|Abhinav Mishra drives the new Honda Jazz and comes back with the answers to his questions. Well, most of them|
So when you say new Jazz you mean a facelift?
No, when we say new Jazz, we mean a whole new generation of car, brimming with modern technology. The car that you see here is the third generation Jazz that is already on sale in Japan (as the Honda Fit). It will share its underpinning with the new City (launching in India on 25th Nov) and the Vezel crossover we saw at Tokyo motor show.
It looks pretty fresh but what’s with the broad grille and where’s the chrome?
The in-your-face grille along with the rest of the car follows Honda’s new ‘Exciting design language’. We are not making it up, that is what the theme is actually called. As you can see the Jazz does sport a very modern look. The exterior design exudes spaciousness and still manage to look sporty at the same time. The version that we drove is meant for the Japanese market, so the lack of chrome is understandable. In India expect the big front grille to be drenched in chrome to suit our taste.
Okay so we know what to expect from the outside but how does the Jazz feel from the inside?
Stepping into the Jazz you still have that feeling of space like the older car. Again, the one we got to drive was a Japanese model, but we expect beige to be on the menu when the car comes to India. The cabin too feels modern especially with the feather touch temperature control; but sadly that might be skipped for the Indian edition to keep costs in check. Versatile packaging was the strength of the last generation Jazz, and this one will be no different. With a large boot and split rear seats you won’t have to choose between your passengers or their luggage.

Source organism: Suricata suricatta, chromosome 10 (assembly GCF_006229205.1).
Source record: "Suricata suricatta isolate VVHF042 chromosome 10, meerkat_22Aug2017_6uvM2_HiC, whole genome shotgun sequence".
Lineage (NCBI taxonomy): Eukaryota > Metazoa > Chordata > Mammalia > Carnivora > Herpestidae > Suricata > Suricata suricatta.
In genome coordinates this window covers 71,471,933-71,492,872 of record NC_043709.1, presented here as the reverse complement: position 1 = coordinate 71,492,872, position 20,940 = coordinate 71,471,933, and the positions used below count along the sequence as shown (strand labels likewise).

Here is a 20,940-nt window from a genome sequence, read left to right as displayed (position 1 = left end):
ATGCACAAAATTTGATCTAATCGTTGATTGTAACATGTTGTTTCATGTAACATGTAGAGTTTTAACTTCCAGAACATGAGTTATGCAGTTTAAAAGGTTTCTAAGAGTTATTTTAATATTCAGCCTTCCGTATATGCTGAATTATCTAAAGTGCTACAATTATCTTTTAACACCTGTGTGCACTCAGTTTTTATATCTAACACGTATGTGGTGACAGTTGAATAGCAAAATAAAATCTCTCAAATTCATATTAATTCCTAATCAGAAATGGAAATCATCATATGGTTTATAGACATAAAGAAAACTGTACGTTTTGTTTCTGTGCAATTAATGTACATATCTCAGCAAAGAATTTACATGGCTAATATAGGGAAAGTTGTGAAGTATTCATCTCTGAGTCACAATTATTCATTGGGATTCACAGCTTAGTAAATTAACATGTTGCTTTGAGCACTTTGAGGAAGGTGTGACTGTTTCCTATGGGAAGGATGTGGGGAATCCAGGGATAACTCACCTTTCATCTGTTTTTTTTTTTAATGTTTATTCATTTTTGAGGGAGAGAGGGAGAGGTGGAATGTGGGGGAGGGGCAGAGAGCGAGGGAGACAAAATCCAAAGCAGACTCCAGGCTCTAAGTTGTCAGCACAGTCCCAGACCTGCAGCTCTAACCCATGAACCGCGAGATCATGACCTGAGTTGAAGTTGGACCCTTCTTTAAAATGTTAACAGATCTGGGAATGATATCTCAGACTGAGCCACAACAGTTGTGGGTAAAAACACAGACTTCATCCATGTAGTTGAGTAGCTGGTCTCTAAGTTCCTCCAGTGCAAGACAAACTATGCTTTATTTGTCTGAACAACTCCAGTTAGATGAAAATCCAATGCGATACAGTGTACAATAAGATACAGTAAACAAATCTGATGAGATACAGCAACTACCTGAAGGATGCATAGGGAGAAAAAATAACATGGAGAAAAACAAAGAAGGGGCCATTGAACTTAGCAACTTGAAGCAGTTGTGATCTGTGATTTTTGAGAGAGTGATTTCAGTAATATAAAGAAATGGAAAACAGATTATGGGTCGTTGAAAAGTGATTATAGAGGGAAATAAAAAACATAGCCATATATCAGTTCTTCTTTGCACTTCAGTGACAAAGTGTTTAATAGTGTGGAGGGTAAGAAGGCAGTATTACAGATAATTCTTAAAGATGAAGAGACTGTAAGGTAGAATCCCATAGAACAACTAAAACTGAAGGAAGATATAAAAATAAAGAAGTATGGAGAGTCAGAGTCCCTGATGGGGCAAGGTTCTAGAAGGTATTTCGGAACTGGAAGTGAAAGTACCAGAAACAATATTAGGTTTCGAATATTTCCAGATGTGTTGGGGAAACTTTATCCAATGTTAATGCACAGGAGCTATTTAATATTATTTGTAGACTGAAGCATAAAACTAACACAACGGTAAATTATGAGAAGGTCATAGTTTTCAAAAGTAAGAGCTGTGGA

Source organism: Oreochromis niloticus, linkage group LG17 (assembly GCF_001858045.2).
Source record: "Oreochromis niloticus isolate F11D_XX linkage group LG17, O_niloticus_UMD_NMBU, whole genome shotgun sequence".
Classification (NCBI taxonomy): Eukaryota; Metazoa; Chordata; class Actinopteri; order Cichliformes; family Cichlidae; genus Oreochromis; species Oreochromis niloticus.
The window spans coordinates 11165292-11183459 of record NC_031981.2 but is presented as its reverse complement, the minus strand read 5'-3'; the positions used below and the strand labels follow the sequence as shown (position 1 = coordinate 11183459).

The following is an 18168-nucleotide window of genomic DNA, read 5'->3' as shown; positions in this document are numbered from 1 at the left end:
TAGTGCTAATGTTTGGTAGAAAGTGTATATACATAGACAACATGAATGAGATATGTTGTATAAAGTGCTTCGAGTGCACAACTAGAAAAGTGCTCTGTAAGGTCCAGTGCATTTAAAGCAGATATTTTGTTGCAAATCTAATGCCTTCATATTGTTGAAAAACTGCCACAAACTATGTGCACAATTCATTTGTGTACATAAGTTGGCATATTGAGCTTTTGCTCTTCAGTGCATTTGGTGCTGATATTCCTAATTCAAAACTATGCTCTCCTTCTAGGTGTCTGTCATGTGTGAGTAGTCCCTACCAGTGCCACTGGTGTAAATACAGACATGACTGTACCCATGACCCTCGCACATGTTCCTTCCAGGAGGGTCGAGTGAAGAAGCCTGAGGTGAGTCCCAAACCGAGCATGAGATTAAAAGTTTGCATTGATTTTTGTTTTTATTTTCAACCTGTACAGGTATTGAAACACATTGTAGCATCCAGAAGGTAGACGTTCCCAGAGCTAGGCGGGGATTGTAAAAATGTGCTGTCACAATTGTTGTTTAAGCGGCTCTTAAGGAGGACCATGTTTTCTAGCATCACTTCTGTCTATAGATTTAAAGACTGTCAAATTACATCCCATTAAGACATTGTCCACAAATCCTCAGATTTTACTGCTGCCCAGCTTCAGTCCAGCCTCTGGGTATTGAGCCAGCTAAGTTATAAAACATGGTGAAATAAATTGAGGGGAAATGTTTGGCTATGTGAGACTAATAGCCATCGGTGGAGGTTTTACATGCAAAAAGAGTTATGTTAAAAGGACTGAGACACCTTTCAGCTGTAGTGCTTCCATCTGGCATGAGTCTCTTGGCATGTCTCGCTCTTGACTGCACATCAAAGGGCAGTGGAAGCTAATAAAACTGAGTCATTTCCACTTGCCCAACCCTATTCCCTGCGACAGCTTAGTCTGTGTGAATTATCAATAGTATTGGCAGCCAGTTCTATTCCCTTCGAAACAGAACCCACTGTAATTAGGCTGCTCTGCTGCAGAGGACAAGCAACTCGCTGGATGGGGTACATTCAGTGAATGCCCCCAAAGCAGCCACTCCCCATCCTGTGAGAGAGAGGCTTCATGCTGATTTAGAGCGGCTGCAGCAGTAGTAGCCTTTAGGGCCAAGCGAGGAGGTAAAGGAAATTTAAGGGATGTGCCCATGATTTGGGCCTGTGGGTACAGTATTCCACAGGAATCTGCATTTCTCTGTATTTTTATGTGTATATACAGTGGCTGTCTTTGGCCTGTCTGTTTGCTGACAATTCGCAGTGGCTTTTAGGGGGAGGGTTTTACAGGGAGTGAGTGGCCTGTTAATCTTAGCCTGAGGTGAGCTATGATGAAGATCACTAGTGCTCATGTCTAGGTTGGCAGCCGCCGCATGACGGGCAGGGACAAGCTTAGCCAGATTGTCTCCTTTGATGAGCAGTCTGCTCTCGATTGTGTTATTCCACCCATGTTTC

Does the motor feel anaemic like the older Jazz or can we expect anything better?
We drove the Jazz around Honda’s Twin Ring Motegi circuit, Japan. The 1.5-litre petrol motor fitted in the Japanese version feels peppy. As this was a track we could not exactly feel how the suspension would behave on our roads. Having said that, the drive was sporty and the car felt well-planted at regular cornering speeds.
Thanks to the tax structure in India, Honda will unfortunately re-tune the 1.2-litre motor from the earlier generation Jazz and nestle it in the new one. We are guessing and hoping the petrol motor will be engaging to drive unlike the old car. But the good news is that there will also be the 1.5-litre diesel engine variant (from the Amaze), that should pack the punch while being highly fuel-efficient.
Seems like a good package already, when can I buy one?
For now, Honda is focusing on the City that is due to have its world premiere this Monday in Delhi. Once things settle down with the City, we expect to see the Jazz making its return by mid-2014.